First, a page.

Bill 4, Section 11, prohibits anyone from selling, renting or supplying a minor with a low-velocity firearm or imitation firearm or ammunition for it with an exception (See Section 12) for anyone who is fooled by ‘credible false identification or false federal licence.’
I can’t make this stuff up. Seriously.
- curtail gang members’ use of shooting ranges and strengthen user-related record keeping;
Bill 4 seeks to add additional layers of record-keeping to federally-approved shooting ranges because Minister Farnworth apparently believes the existing mandatory range record requirements – see below – aren’t adequate.
Section 6 of the Shooting Clubs and Shooting Ranges Regulations (SOR/98-212) states:
6 No person may use a restricted firearm or prohibited handgun at a shooting range unless the person is
(a) a member or an officer of an approved shooting club;
(b) a guest of a person referred to in paragraph (a); or
(c) an individual who ordinarily resides outside of Canada who is either a member of a recognized shooting organization or a guest described in paragraph (b).
Section 14 of the Shooting Clubs and Shooting Ranges Regulations states:
14 (1) The operator of an approved shooting club shall keep records, with respect to the following users of restricted firearms or prohibited firearms, that include
(a) with respect to a member or officer of the club
(i) his or her name, address and phone number,
(ii) his or her membership card number, and
(iii) the number of his or her licence to possess firearms or, if one does not exist, his or her date of birth; and
(b) with respect to a guest of a member or officer of the club
(i) the information required in subparagraph (a)(i), and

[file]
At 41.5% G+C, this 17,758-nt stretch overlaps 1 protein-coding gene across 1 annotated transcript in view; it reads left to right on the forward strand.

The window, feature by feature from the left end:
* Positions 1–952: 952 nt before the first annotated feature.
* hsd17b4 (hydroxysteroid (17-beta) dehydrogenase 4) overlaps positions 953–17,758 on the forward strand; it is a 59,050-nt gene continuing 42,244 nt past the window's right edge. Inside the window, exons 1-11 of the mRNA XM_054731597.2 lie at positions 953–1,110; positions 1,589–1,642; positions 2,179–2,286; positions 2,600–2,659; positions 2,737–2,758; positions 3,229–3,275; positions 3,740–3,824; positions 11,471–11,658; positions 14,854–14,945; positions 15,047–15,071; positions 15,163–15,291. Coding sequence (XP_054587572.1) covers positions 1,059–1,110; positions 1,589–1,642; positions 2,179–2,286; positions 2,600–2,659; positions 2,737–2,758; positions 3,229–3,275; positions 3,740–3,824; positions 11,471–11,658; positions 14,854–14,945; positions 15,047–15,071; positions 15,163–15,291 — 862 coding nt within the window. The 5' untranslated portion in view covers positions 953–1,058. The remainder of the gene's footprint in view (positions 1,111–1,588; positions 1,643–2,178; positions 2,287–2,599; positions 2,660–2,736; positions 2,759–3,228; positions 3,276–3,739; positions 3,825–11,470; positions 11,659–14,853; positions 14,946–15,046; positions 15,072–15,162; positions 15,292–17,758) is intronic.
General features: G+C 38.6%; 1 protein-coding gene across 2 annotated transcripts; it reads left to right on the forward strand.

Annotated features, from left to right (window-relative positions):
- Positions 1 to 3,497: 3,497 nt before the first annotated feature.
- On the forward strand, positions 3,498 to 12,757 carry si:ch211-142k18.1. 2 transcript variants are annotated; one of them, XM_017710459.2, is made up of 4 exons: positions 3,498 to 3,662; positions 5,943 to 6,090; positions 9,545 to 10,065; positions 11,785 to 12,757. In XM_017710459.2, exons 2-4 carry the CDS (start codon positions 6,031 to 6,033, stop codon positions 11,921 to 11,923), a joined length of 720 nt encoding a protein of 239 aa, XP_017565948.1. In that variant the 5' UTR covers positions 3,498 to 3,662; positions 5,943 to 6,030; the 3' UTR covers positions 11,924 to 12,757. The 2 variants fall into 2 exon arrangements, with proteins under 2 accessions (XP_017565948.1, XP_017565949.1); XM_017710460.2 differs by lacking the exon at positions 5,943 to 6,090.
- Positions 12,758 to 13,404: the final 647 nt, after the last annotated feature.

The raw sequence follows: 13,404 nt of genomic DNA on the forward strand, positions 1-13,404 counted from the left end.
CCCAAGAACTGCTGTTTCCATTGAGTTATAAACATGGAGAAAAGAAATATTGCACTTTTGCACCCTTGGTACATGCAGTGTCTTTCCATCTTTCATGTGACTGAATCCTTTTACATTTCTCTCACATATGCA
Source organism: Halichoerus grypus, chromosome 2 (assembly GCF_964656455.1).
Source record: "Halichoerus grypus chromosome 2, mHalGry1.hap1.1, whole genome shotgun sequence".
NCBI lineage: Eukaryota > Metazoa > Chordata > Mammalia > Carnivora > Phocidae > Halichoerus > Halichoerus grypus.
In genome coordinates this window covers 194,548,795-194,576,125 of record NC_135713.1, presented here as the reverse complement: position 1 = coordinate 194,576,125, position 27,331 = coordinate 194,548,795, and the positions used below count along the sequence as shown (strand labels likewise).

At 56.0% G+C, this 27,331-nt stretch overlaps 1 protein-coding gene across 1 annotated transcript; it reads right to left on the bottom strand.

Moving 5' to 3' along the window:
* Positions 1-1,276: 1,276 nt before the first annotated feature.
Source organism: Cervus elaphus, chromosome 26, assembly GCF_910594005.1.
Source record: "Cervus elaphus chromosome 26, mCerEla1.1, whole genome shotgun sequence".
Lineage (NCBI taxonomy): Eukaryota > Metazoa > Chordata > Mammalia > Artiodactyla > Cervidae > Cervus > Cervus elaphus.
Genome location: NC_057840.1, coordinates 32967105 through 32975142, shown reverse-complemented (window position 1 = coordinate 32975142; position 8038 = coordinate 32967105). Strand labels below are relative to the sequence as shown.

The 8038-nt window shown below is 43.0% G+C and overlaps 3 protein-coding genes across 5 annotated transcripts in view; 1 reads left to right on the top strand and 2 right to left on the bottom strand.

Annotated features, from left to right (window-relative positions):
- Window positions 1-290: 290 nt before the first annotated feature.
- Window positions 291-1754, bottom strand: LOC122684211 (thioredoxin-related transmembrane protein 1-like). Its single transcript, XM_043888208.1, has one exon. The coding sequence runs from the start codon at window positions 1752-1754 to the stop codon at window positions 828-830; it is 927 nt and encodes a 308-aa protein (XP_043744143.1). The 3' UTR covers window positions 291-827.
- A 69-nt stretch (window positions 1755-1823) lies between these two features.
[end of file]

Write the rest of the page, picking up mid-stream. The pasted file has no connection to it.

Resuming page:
(ii) the number of his or her licence to possess firearms, if one exists.
(2) Every record made under subsection (1) must be maintained for at least six years.
(3) At the chief firearms officer’s request, the operator of the approved shooting club shall submit to the chief firearms officer a report containing all or any requested part of the information described in subsection (1).
It should come as no surprise the RCMP is totally on board with making criminal acts ‘more illegal’ than they already are.
“These recommendations targeting illegal and imitation firearms will provide police with the necessary tools to advance investigations and combat gun violence in our communities,” said Dwayne McDonald, assistant commissioner, BC RCMP Criminal Operations – Federal, Investigative Services and Organized Crime.
“Denying criminals access to these weapons, as well as further regulating armoured vehicles, body armour and aftermarket compartments, are key steps in enhancing public safety.”
Because BC’s Body Armour Control Act does not already make it a crime to possess body armour without a license, nor does the Armoured Vehicle and After-Market Compartment Control Act strictly regulate these vehicles.
Shiny New Laws like Farnworth’s ridiculous Bill 4 gives politicians the two things that enforcing existing laws can never provide:
- A Shiny New Press Release
- A Press Conference where the Minister can assure us he is ‘doing something‘ that will ‘keep us safe‘
In this wildly nonsensical COVID Fear era, those two mantras and the press opportunities they provide are everything.